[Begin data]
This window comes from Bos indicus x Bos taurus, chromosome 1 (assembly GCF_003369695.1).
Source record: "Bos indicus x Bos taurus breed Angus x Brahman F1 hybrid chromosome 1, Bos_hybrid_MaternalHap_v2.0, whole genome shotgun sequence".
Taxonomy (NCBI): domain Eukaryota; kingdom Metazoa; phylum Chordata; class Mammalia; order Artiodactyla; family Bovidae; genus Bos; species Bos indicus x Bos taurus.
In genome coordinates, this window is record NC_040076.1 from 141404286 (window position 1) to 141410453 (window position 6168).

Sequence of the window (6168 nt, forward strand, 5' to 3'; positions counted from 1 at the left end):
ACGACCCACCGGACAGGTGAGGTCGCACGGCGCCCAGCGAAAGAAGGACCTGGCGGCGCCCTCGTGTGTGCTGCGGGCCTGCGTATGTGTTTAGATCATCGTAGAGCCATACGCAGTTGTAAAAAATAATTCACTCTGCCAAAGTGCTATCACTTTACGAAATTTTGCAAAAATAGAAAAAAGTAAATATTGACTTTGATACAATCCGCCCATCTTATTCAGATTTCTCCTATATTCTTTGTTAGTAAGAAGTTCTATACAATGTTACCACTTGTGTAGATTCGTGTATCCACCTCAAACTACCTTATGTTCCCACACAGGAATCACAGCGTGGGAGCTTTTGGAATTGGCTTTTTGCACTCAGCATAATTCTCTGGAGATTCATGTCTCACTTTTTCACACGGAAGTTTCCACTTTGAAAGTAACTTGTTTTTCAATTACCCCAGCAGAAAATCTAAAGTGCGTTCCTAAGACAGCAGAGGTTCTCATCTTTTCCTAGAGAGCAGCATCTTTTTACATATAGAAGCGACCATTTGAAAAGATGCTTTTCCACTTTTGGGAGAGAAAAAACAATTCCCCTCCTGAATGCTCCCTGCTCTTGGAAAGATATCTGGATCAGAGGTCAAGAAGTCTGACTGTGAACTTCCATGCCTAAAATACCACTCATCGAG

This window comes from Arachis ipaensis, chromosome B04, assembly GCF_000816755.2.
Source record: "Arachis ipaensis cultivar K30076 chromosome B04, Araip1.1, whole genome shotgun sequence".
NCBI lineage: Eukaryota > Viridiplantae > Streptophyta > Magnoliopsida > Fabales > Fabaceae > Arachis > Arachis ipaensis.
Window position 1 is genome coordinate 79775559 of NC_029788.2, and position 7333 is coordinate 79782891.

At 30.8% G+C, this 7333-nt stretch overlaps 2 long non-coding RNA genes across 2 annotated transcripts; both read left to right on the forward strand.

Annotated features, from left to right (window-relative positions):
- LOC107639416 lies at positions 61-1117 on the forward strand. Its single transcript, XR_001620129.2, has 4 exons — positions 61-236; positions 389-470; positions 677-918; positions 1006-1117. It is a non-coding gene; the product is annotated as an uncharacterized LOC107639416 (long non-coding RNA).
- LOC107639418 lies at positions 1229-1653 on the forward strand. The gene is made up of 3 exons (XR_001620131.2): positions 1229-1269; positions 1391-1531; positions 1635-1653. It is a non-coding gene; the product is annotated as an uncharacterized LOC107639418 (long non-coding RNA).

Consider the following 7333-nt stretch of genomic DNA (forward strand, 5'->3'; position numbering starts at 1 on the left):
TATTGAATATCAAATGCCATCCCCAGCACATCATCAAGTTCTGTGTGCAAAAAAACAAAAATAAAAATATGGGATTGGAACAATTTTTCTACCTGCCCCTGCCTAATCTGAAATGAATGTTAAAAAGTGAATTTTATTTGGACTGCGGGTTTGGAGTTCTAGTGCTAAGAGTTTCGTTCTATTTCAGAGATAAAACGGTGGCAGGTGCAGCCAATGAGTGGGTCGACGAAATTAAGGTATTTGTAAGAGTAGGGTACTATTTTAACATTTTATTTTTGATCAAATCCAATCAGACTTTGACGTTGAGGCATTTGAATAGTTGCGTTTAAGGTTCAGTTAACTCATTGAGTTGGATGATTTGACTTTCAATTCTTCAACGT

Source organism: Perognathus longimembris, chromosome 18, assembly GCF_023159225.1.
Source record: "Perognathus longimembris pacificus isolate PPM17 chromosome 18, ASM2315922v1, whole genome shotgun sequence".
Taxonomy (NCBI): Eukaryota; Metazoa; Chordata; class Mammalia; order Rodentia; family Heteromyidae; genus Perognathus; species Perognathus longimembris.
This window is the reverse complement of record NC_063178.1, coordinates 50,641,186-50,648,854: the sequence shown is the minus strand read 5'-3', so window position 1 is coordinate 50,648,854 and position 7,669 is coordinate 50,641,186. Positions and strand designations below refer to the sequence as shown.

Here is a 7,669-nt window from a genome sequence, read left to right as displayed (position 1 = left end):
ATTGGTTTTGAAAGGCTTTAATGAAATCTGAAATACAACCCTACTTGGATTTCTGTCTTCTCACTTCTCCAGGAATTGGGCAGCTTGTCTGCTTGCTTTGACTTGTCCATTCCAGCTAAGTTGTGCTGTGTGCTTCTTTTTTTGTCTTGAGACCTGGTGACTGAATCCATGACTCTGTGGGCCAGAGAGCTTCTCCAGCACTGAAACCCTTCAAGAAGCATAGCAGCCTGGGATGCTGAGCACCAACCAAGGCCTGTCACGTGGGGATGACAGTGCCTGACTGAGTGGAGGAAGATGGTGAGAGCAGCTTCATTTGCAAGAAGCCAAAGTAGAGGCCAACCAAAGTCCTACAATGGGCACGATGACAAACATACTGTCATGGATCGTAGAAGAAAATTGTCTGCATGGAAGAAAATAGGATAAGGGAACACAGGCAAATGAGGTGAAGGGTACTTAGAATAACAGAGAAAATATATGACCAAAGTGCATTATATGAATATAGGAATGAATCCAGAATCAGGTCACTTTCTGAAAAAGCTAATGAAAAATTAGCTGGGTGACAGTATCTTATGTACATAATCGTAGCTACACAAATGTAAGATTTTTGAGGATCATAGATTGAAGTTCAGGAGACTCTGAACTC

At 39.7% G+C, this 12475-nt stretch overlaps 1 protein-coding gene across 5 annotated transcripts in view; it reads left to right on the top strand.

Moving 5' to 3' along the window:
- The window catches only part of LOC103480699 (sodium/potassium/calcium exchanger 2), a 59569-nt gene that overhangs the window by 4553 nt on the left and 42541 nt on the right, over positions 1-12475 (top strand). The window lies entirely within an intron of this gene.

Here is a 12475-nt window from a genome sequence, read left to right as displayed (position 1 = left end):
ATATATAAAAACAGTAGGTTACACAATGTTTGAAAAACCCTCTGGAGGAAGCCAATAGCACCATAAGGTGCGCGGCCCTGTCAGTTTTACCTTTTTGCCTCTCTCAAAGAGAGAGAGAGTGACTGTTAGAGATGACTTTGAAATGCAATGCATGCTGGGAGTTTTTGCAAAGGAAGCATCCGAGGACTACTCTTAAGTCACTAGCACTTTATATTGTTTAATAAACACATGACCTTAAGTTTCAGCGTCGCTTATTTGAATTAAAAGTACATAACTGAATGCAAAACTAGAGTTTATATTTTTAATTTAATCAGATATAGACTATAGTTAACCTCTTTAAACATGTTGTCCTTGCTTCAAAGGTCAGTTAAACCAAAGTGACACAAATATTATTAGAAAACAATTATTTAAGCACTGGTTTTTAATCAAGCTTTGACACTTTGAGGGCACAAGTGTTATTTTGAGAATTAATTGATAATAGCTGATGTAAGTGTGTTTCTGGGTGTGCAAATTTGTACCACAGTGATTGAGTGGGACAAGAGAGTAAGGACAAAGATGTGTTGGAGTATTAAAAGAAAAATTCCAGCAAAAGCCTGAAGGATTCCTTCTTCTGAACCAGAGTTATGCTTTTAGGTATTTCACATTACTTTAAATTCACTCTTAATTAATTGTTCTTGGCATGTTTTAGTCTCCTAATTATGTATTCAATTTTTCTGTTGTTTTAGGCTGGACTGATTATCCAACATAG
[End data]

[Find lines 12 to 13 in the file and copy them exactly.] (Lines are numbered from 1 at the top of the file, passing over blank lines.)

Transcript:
Annotated features, from left to right (window-relative positions):
- LOC107639416 lies at positions 61-1117 on the forward strand. Its single transcript, XR_001620129.2, has 4 exons — positions 61-236; positions 389-470; positions 677-918; positions 1006-1117. It is a non-coding gene; the product is annotated as an uncharacterized LOC107639416 (long non-coding RNA).